DIY Walking Tour of Arashiyama | Kyoto, Japan
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A small district on the outskirts of Kyoto, Arashiyama is where you want to go to explore the famous bamboo grove, see wild macaques, and enjoy gorgeous cultural gardens. After a short 20-minute transit trip from central Kyoto, Arashiyama can be completely explored on foot. All of the main attractions, shops, and restaurants are within a short walk of each other. This DIY walking tour can be done at a slower pace to fill up a whole day or can easily be a half-day excursion.
How to Get to Arashiyama from Kyoto
The best way we found to navigate Japan’s public transit system is by using Google Maps. Hyperdia is another great app for public transit, but you need to know what station you are leaving from and going to. For Google Maps, you can enter in your destination and where you are and it will guide you on the walking path to get to the station and which direction to go once you leave the subway. Depending on where you are staying in Kyoto, you will either arrive in Arashiyama on the JR train that arrives at Saga-Arashiyama Station or take the subway to the Randen Street tram and get off at the Keifuku Arashiyama Station. Both will take roughly 20 minutes if you are staying in central Kyoto.
You can also get a taxi from Kyoto, which will cost you around 2000 yen.
Arashiyama Bamboo Grove
As one of the most popular spots in Kyoto and definitely the most visited in Arashiyama, this serene bamboo grove can become quite chaotic. For a chance at getting some people-free shots or at least the ability to take photos without massive crowds in them, arrive early. We arrived at 7:30 am and were accompanied by probably 50 or so other tourists. The most picturesque part of the path is a lot shorter than you realize, so unfortunately, the crowds aren’t as spaced out as you’d hope.
We had passed through the grove again at 9:30 am and noon to check out the crowds. At 9:30 am, the crowds had doubled but it was still easy enough to walk through and navigate around the people posing for pictures. At noon, there was a large mass of slowly moving people shoulder-to-shoulder walking through the grove. If you don’t mind starting your day early, make the bamboo grove your first spot of the day. If you know you can’t be bothered to wake up before 9 on vacation, save the bamboo grove for the late afternoon.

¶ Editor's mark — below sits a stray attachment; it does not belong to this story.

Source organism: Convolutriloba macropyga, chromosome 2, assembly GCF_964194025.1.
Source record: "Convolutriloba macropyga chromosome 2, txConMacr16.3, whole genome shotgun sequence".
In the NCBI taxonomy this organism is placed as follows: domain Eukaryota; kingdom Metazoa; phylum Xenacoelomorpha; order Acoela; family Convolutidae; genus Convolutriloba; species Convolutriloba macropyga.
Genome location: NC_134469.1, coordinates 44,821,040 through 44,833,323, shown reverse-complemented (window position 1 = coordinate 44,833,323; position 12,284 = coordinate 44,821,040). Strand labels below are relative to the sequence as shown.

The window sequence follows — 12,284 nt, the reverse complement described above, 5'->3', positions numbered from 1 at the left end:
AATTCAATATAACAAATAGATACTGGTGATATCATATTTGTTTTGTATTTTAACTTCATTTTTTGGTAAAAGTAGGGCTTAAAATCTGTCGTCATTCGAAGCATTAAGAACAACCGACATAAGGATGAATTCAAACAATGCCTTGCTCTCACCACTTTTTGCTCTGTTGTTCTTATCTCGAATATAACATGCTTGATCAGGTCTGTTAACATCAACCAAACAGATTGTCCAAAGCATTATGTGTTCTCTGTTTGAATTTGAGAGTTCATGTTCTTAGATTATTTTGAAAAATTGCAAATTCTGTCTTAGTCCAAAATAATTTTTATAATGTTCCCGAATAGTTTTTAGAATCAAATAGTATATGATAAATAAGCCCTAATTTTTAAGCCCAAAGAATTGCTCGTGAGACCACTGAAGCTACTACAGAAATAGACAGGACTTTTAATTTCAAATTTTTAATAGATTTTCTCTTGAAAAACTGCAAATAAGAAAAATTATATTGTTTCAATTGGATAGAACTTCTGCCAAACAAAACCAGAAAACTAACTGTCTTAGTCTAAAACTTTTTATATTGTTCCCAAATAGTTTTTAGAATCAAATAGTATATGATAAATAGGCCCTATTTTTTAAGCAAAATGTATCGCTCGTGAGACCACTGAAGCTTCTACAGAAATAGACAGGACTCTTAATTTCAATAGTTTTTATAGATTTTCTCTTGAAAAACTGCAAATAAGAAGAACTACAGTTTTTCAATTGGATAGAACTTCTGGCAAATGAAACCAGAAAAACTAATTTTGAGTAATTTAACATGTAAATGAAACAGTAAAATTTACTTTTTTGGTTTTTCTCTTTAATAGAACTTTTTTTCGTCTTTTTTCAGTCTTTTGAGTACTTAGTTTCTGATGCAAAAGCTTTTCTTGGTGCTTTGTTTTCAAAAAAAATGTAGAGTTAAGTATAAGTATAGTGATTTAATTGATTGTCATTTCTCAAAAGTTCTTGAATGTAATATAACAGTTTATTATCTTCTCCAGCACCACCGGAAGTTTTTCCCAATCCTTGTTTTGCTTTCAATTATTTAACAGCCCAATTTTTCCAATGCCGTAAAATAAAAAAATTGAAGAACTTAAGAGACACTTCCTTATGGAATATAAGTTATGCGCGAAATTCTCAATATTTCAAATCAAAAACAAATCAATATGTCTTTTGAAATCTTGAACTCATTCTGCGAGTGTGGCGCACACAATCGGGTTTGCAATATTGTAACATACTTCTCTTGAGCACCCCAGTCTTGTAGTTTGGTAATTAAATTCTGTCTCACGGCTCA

Getting to the bamboo grove can be a bit tricky, so follow the path in the map above.
Time Spent: 45 Minutes
A world heritage site, Tenryu-ji Temple is the most historically significant building in the area. The temple was established back in 1339 but was destroyed numerous times in fires throughout its history. The building there today dates to 1877, after the final restoration and rebuilding efforts. While the buildings are beautiful, the real gem of this place is its gardens. There is a central pond, offering great reflections of the hills surrounding the temple complex. There are well-maintained paths that take you through the garden and up above it to get a great view of the temple and the city around it.
Depending on the time, you can either enter into Tenryu-Ji Temple complex at the north side entrance right at the start of the bamboo grove an hour after the gardens open or at the main entrance anytime. We visited both the gardens and the temple, but frankly, the temple was rather disappointing, especially in comparison to the gardens around it. You can see the main sections of the garden from the temple and most of our focus went out to the beautiful blooming cherry blossoms and the gorgeous central pond. We arrived at the temple shortly after it opened and the crowd levels were minimal, but it does it get busier later in the day.